This interpretation worked completely against Best Buy’s message as it told people to “think twice before buying.” This localisation mistake was reflected in the fact that Best Buy’s local searches in China didn’t even exceed 500 after its launch.
Takeaway: Best Buy made the mistake of not considering the cultural and linguistic nuances of its audience in China. If you are planning to launch your brand in a new market, localising your brand name is a great idea. A localised name will help create a great brand recall value among your audience.
However, it’s essential that you seek the help of native speakers. Your localised brand name must convey your brand’s primary marketing message in the best possible way to make a great impact.
3. When eBay’s organic traffic suffered due to SEO issues
Given the large number of pages and descriptions, eCommerce sites have, ‘thin content’ is a recurring issue for quite a lot of them. For Google, any content that matches these characteristics is ‘thin content’:
When Google updated its algorithm to identify low-quality content, eBay lost more than 33% of its organic traffic. It fell from position 6 to position 25 within a course of 3 days. eBay’s fall in search ranking happened mainly due to its category pages which had just a few lines of text for each product, along with many links to similar product pages.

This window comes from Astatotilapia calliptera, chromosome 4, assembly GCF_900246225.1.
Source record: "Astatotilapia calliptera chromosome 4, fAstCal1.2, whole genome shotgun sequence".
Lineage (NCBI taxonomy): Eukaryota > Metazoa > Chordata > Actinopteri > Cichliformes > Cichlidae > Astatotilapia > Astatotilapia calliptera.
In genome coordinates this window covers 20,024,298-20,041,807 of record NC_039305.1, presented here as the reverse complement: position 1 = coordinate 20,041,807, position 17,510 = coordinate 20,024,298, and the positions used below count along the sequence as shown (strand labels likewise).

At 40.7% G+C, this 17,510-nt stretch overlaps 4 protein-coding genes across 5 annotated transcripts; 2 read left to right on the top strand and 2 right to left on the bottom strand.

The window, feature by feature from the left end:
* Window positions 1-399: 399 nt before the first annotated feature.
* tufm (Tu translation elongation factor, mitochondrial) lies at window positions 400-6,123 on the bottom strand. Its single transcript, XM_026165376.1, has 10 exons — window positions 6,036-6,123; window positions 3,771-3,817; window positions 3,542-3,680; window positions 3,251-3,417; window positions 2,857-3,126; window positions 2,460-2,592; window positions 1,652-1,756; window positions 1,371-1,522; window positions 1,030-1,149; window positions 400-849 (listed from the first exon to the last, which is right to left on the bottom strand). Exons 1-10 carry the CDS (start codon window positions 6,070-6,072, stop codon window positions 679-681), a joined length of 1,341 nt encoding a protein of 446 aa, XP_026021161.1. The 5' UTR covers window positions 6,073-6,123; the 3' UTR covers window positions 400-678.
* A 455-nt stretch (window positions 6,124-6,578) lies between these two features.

Takeaway: If your eCommerce website has multiple pages, all of them contribute to its SEO. Hence, it’s important that your translation service provides SEO friendly translations that don’t just maintain your SEO ranking but also improve your site’s ranking in local searches.
4. When Target didn’t quite hit the bull’s eye in Canada
For a U.S. based company like Target, it would have been easy to expand its reach to Canada. U.S. and Canada have quite a few similarities and Canadians had shown great love for Target stores in the U.S. However, the brand shut down its stores after just two years of launching the brand in Canada. While people blamed bad customer service, inadequate logistics, and a hurried launch plan for Target’s failure, its unimpressive online localised experience was a factor too.
Canada has two official languages – English and French. Target’s website was not localised or translated for 7.2 million French-speaking Canadians, except the check-out page. Also, the website allowed customers to select their currency as USD when the selected region would be ‘Canada.’ This meant that customers saw double the cost of the item at check out as the total amount would include Canadian taxes and duties.
Takeaway: Before you launch your eCommerce website into a new market, it’s wise to ensure that you have a localised customer experience in place. This experience includes researching the target region’s linguistic diversity and translating content to make it convenient for every customer to access information on your site. Also, localising currencies and prices are very essential. Confusing the customer at the check-out stage leads to cart abandonment and loss of trust.
Creating an end-to-end localised experience for your eCommerce brand takes some time, effort, and money. On the other hand, localising your eCommerce listings or website is half the battle won. You would’ve done your part to ensure that your potential customers feel like the entire experience was designed especially for them. And what is better than appealing to your customers in all parts of the world?